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Mandan is reviewing and making changes to its code of ordinances pertaining to animals, following a dog attack in July that left a woman and her 7-year-old child seriously injured.

Last week the city commission approved the introduction and first consideration of proposed ordinance 1303, which, as presented, does not ban specific breeds of dogs.

“I don’t want people to get a false sense of security that a specific breed is dangerous, when any breed can be dangerous. It just depends on the way they were brought up, the way they were trained, treated throughout their life,” said Mandan Police Chief Jason Ziegler.

Commissioner Dennis Rohr highlighted a few of the ordinance’s specifics.

It defines an “owner.”

“Just the matter of fact that you purchase a dog, have a dog does not necessarily make you an ‘owner,’” Rohr said. “You can have a dog or cat that, if you take care of it for a period of time, for example, it becomes your property.”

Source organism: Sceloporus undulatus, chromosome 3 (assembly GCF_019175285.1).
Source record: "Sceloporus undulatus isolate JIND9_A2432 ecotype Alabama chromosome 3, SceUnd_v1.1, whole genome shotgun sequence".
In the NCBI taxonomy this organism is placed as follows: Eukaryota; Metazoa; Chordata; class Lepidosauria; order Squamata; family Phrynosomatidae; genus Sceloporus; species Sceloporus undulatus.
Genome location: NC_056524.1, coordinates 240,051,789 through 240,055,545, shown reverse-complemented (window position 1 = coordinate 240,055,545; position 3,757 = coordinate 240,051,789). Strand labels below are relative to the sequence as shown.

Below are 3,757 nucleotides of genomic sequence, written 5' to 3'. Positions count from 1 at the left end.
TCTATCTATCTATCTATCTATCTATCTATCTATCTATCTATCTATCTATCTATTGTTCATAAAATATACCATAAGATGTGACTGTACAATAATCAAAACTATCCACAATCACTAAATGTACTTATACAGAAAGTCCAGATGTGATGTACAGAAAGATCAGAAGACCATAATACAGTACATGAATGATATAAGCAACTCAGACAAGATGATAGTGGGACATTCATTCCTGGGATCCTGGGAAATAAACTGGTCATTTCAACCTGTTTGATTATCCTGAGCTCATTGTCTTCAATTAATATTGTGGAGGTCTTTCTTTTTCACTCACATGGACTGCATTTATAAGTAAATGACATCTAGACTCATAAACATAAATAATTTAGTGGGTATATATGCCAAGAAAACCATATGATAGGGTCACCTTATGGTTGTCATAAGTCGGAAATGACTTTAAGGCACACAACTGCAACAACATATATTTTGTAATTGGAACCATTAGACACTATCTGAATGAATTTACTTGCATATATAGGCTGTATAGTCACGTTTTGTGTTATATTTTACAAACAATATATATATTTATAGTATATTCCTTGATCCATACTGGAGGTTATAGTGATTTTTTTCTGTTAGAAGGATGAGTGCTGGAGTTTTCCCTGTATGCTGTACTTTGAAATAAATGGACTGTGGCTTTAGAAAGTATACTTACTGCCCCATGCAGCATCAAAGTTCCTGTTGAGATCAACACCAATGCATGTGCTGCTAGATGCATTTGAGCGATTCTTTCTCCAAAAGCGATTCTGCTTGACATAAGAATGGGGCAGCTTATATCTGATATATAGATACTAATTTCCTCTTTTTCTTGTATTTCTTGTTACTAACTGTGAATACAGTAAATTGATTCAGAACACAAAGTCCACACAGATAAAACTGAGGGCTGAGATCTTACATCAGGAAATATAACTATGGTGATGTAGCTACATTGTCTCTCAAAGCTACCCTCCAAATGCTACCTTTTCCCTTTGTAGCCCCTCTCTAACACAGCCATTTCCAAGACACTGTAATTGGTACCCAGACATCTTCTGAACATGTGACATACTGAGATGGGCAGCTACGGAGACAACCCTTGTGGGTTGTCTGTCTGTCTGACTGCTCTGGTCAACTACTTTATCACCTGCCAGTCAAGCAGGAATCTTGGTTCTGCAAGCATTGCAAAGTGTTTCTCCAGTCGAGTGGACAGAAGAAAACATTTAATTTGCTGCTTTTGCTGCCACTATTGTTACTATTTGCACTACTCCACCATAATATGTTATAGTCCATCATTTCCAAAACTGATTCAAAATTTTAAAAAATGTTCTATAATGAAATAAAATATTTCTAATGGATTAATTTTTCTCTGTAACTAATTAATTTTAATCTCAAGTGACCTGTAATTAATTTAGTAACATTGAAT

The proposed ordinance also defines what the city considers a “nuisance animal.”

“Dogs that go onto private property and soil and defecate there, bark too much, chase vehicles … things like that,” Rohr said.

It also limits leash length to 6 feet or less — compared to 12 feet previously — and defines a “dangerous or vicious dog.”

“That means if a dog is attacking another person or domestic animal without justification or provocation, causing serious bodily harm or death, it is considered to be a dangerous or vicious dog,” Rohr said. “And that dog, according to the ordinance, shall not be kept within the city.

Police officers will be able to issue a citation for various sections of the ordinance, as opposed to having to do a long-form complaint for charges.

“This ordinance actually gives the police department the power to cite people, now, who have their dogs not on a leash,” Rohr said.

The proposed ordinance is a result of discussions held by the city commission, as well as separate meetings attended by Rohr, Ziegler, city administrator Jim Neubauer, city attorney Malcolm Brown and staff from the Mandan Police Department. Public input was taken into consideration, as well as information gathered from the city’s animal control division.

The commission is expected to take final action on the proposed ordinance on Dec. 4.

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Reach Cheryl McCormack at 701-250-8264 or